It was so much fun, the younger Kerr decided he wanted to do a full season, then spent the next two years as an assistant with Santa Cruz before taking on a larger role.

“You wouldn’t know that he’s Steve’s son,” said Sacramento Kings coach Mike Brown, a former top Warriors assistant. “Never did he take for granted, which he easily could have, who his father was — especially how successful Steve is and everything he touches in life. That selflessness, how humble he is, paid dividends because he’s a hard worker and very, very smart guy.”

That doesn’t mean the Kerrs never clashed, and Brown admires how Nicholas picked his moments to speak up when he didn’t agree with his dad but also kept quiet and observed to learn from different coaches’ styles.

Santa Cruz Warriors coach Nicholas Kerr, left, talks with assistant coach Noel Hightower during the team’s basketball practice in Santa Cruz, Calif., Friday, Jan. 12, 2024. Each day, Kerr strives to find a balance between fun and fire while leading Golden State’s developmental G League team minus all the big stars – like Stephen Curry – his famous father, Steve Kerr, gets to work with every day. (AP Photo/Jeff Chiu)

It was during that 2017-18 season with the Spurs that Chip Engelland and Will Hardy provided Nicholas with guidance and examples of how to be a professional.

“He always carried himself with a certain presence, a quiet presence,” Brown said. “He never felt like he needed to try to show anybody how smart he was or anything like that.”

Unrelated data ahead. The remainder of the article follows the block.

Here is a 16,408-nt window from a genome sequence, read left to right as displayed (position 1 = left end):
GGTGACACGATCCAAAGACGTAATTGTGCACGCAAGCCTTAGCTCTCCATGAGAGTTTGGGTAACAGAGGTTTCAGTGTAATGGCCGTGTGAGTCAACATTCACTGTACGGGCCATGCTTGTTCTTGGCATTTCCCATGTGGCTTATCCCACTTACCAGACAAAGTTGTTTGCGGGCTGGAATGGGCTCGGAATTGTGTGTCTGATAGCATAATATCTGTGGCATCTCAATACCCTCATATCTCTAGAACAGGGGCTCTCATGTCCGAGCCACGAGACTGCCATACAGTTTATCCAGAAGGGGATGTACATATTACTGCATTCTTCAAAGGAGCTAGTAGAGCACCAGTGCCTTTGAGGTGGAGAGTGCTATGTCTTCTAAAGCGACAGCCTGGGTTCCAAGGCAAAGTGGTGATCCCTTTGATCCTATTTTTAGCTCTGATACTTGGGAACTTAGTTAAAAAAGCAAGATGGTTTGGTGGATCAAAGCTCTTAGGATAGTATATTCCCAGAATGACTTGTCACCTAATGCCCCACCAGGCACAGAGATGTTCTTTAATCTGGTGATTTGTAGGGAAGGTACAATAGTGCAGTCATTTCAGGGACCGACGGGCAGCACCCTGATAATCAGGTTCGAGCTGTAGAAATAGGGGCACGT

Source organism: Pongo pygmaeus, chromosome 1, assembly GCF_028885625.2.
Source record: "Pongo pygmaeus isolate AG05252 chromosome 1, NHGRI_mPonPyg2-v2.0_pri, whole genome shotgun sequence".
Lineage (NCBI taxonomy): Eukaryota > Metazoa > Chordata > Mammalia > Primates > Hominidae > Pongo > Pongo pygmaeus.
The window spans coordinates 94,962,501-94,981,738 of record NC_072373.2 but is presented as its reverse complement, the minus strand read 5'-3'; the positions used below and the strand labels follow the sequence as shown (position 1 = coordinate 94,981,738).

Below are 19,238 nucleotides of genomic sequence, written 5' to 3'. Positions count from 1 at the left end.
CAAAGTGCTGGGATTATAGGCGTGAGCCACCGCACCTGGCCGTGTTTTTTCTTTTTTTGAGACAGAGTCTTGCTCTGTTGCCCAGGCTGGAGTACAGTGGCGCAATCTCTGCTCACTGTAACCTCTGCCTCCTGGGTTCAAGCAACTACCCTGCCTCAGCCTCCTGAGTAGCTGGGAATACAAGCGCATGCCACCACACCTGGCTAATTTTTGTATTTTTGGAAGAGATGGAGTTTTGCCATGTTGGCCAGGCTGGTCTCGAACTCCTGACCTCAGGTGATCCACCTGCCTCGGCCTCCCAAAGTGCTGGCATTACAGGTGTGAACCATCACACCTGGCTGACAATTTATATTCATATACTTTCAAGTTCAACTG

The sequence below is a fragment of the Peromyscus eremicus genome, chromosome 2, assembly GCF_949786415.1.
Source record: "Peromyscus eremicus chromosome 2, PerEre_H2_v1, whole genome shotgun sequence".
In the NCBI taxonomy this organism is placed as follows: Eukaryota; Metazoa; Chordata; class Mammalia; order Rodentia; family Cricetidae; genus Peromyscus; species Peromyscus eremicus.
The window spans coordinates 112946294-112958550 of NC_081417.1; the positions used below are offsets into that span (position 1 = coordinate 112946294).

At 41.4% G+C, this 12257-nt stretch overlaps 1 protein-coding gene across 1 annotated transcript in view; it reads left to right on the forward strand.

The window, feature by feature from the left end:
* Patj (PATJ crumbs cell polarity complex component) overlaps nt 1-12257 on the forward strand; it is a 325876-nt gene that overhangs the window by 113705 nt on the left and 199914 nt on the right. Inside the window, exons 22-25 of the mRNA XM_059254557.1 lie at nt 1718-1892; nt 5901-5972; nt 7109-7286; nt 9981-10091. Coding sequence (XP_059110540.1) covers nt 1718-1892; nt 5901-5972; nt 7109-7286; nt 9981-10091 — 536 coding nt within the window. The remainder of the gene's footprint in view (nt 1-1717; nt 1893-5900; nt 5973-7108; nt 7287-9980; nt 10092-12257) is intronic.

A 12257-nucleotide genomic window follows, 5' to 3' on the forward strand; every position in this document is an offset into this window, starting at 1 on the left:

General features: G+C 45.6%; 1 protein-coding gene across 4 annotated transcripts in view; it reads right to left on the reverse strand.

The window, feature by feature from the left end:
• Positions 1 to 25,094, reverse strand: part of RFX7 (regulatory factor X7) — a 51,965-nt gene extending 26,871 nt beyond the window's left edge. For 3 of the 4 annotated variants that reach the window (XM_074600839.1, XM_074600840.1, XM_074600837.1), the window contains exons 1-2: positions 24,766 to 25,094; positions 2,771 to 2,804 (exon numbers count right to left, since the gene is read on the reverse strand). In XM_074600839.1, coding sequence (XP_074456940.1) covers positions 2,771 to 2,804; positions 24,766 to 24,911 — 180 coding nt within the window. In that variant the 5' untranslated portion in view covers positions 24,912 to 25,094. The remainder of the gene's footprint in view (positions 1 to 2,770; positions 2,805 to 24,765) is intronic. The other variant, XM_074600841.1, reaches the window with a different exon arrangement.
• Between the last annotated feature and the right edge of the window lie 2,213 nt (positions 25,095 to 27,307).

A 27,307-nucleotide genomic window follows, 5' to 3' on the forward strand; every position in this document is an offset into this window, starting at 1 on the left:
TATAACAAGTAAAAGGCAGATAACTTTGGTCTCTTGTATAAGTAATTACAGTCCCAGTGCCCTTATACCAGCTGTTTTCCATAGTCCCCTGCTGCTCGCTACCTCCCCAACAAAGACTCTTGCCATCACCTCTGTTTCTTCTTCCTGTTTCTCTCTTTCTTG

Steve Kerr is thrilled for his son and had a chance to watch him earlier in the Santa Cruz season. He appreciates how the G League team supports the development of not just players but also coaches and support staff.

“It wasn’t so much nerves, it was more just pride, it was just a great visual sitting there watching him on the sidelines and I yelled at the refs a couple times,” he said. “I felt like a good dad.”

Mother Margot went to see him coach in Santa Cruz on Jan. 15 for the first time and it felt so familiar. The 98-90 victory against the Long Island Nets that day kicked off a six-game winning streak.

“Nick and Steve have similar dispositions. Highly competitive, they’re both very modest, quiet,” she said. “Nick was never delusional about his basketball talent. He never thought he’d play pro, was really hoping to play in college. San Diego is a non-NBA caring city, so he definitely didn’t feel pressure from his peers. I will say, all he’s ever cared about is sports. There was zero chance he was going to be an investment banker, despite being a business major.”

Gui Santos, a Brazilian drafted 55th overall in the second round by Golden State in 2022 and a two-way player counted on by both Warriors teams, understands the challenges of following in a father’s footsteps. His dad, Deivisson, played professionally in Brazil.

“Everybody’s looking at you like, ‘You’ve got to be like your dad, you’ve got to be better than your dad,’” Santos said. “Nick is taking his own way, he’s doing his own things. For sure, he’s Steve Kerr’s son and proud of him but I’m sure he wants to chase his own way and make his name.”


By JANIE McCAULEY AP Sports Writer